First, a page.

Contact: Alison Barbuti
University of Manchester

Public Release: 27-Feb-2014
Reproductive Toxicology
Bisphenol A (BPA) at very low levels can adversely affect developing organs in primates
Bisphenol A is a chemical that is used in a wide variety of consumer products and exhibits hormone-like properties. Fetuses, infants, children or adults exposed to the chemical have been shown to exhibit numerous abnormalities, including cancer, as well as reproductive, immune and brain-behavior problems. Now, researchers at the University of Missouri have determined that daily exposure to very low concentrations of bisphenol A by pregnant females also can cause fetal abnormalities in primates.
NIH/National Institute of Environmental Health Sciences

Contact: Jeff Sossamon
University of Missouri-Columbia

Public Release: 27-Feb-2014
Nobelist James Watson proposes an unconventional view of type 2 diabetes causation
At 85, Nobel laureate James D. Watson, the co-discoverer of the double-helix structure of DNA, continues to advance intriguing scientific ideas. His latest, a hypothesis on the causation of type 2 diabetes, is to appear 7 p.m. Thursday US time in the online pages of The Lancet, the prestigious British medical journal.

Contact: Peter Tarr
Cold Spring Harbor Laboratory

Public Release: 27-Feb-2014
Researchers discover unusual genetic mutation linked to adolescent liver cancer
In the race for better treatments and possible cures, rare diseases are often left behind. In a collaboration of researchers at The Rockefeller University, Memorial Sloan Kettering Cancer Center and the New York Genome Center, an unusual mutation has been found that is strongly linked to one such disease: a rare liver cancer that affects teens and young adults.
Fibrolamellar Cancer Foundation

Contact: Zach Veilleux
Rockefeller University

Public Release: 27-Feb-2014
Targeting metabolism to develop new prostate cancer treatments
A University of Houston scientist is working to develop the next generation of prostate cancer therapies targeted at metabolism. Daniel Frigo is looking at a cascade of biochemical reactions inside the cell, focusing on an enzyme considered a master regulator of metabolism. Frigo wants to unlock more effective and less harmful treatments. Funded by the Department of Defense and National Institutes of Health, he most recently received another grant last week from Golfers Against Cancer.
Golfers Against Cancer, US Department of Defense, National Institutes of Health, and others

Contact: Lisa Merkl
University of Houston

Public Release: 27-Feb-2014
Cancer Research
Study identifies possible new target for future brain cancer drugs
A molecule in cells that shuts down the expression of genes might be a promising target for new drugs designed to treat glioblastoma, the most frequent and lethal form of brain cancer. The findings suggest that the protein PRMT5 is a possible prognostic factor and therapeutic target for glioblastoma, and they provide a rationale for developing agents that target PRMT5 in this deadly disease.
NIH/National Institute of Neurological Disorders and Stroke, Ohio Cancer Research Associates, V Foundation

Contact: Darrell E. Ward
Ohio State University Wexner Medical Center

Public Release: 27-Feb-2014
Study reveals mechanisms cancer cells use to establish metastatic brain tumors
New research from Memorial Sloan Kettering provides fresh insight into the biologic mechanisms that individual cancer cells use to metastasize to the brain.
National Institutes of Health, US Department of Defense Innovator Award, Alan and Sandra Gerry Metastasis Research Initiative

Contact: Caitlin Hool
Memorial Sloan-Kettering Cancer Center

Public Release: 26-Feb-2014
Supportive Care in Cancer
Can a simple handshake predict cancer survival rates?
New acquaintances are often judged by their handshake. Research has now recognized the simple squeeze as an important diagnostic tool in assessing strength and quality of life among critical care patients.

Contact: Clea Desjardins
Concordia University

Public Release: 26-Feb-2014
Genome Research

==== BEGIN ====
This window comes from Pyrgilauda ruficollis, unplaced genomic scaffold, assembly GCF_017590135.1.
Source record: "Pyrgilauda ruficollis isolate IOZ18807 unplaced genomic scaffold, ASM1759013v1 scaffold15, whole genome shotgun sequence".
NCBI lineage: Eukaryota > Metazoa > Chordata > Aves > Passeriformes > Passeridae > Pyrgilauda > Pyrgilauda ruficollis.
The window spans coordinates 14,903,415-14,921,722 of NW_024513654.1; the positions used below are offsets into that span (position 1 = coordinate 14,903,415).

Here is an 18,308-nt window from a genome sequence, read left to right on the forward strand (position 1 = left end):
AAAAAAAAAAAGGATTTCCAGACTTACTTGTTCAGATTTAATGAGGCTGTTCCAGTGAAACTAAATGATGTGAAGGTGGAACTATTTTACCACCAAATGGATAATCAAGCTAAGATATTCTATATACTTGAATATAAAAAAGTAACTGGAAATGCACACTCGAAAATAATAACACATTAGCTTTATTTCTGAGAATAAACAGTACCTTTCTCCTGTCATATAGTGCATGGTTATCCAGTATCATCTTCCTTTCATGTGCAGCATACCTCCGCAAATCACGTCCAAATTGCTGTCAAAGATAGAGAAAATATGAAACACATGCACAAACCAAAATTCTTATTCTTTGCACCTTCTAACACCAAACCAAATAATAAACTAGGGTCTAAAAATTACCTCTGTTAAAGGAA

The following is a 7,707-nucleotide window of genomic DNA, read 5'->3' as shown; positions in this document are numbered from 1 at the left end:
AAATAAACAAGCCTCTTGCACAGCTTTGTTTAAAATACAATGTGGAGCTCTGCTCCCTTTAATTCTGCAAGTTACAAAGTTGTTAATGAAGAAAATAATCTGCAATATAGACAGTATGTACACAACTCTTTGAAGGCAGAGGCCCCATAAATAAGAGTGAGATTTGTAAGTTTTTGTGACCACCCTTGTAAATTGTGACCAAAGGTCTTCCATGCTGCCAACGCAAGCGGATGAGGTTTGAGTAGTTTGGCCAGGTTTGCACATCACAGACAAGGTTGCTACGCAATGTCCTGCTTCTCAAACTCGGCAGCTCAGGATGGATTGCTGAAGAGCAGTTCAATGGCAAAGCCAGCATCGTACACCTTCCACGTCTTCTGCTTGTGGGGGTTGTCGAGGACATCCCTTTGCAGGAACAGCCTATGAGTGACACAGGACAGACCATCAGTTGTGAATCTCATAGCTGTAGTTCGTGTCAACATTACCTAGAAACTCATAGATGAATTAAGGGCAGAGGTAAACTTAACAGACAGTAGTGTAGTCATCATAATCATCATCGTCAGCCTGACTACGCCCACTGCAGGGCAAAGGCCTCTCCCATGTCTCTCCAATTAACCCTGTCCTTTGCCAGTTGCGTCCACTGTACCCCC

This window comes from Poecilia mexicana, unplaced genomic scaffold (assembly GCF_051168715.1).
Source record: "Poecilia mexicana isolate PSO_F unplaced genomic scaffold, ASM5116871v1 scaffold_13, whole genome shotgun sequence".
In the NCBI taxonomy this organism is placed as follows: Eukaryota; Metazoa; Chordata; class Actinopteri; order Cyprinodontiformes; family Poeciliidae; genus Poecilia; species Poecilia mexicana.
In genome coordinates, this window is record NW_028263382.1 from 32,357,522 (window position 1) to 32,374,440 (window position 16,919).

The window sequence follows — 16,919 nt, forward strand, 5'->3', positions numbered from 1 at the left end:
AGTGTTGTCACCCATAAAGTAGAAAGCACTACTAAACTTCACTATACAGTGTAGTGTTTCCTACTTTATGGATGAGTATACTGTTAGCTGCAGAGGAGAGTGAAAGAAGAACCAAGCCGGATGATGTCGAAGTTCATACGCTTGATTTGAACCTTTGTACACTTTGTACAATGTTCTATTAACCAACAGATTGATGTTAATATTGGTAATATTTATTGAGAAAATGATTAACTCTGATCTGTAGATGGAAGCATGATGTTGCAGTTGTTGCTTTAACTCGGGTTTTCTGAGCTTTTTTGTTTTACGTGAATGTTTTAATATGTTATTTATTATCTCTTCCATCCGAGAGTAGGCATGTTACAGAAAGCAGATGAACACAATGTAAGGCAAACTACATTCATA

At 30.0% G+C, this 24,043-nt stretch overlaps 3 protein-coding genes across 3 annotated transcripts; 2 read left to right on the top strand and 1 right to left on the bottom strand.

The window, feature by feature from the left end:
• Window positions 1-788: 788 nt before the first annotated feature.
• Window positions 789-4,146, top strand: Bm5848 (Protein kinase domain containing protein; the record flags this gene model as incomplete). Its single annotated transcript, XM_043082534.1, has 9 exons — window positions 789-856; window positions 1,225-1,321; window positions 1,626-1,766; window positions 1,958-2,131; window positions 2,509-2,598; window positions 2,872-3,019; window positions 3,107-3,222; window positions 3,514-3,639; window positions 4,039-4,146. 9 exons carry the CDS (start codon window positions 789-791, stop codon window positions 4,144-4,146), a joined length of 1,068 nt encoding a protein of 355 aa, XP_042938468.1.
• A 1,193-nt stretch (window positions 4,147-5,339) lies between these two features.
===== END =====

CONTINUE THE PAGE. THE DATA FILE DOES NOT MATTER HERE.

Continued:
New advances in the chronic lymphocytic leukaemia genome
The Chronic Lymphatic Leukaemia (CLL) Genome Consortium moves closer to the functional study of the genome and its application for improving the treatment of the disease. Researchers from the Spanish CLL Consortium identify functional differences in leukaemia cells. Their findings are published in the journal Genome Research and provide a new classification of the disease that could, eventually, improve predictions of the best time for starting treatment.
Ministry of Economy and Competitiveness, Spain and the International Cancer Genome Consortium

Contact: Juan Manuel Sarasua
Center for Genomic Regulation

Public Release: 26-Feb-2014
Journal of Synchrotron Radiation
Nanoscale freezing leads to better imaging
New X-ray tool allows for more sensitivity to trace metals, such as those that cause cancer, in whole cells and tissues.
National Institutes of Health, Department of Energy

Contact: Tona Kunz
DOE/Argonne National Laboratory

Public Release: 26-Feb-2014
Journal of Experimental Medicine
Experimental treatment developed at UCLA eradicates acute leukemia in mice
A team of scientists from the University of California Los Angeles Jonsson Comprehensive Cancer Center has developed an experimental treatment that eradicates an acute type of leukemia in mice without any detectable toxic side effects. The drug works by blocking two important metabolic pathways that the leukemia cells need to grow and spread.

Contact: Shaun Mason
University of California - Los Angeles

Public Release: 26-Feb-2014
Molecular Cell
Fox Chase researchers discover new mechanism of gene regulation
Additional insights into how cancer cells use PARP1 enzyme to resist current therapies may also point to the next generation of cancer drugs.
National Institutes of Health

Contact: Diana Quattrone
Fox Chase Cancer Center

Public Release: 26-Feb-2014
Clinical Gastroenterology and Hepatology
Screen some patients with acute pancreatitis for pancreatic cancer, SLU researchers suggest
Banke Agarwal, M.D., associate professor of gastroenterology and hepatology at Saint Louis University, says there is a much higher risk of pancreatic cancer in patients with acute pancreatitis than commonly believed.

Contact: Carrie Bebermeyer
Saint Louis University

Public Release: 26-Feb-2014
Journal of American Chemical Society
Finding a few foes among billions of cellular friends
Beating cancer is all about early detection, and new research from the University of South Carolina is another step forward in catching the disease early. A team of chemists is reporting a new way to detect just a handful of lurking tumor cells, which can be outnumbered a billion to one in the bloodstream by healthy cells.

Contact: Steven Powell
University of South Carolina

Showing releases 1076-1100 out of 1286.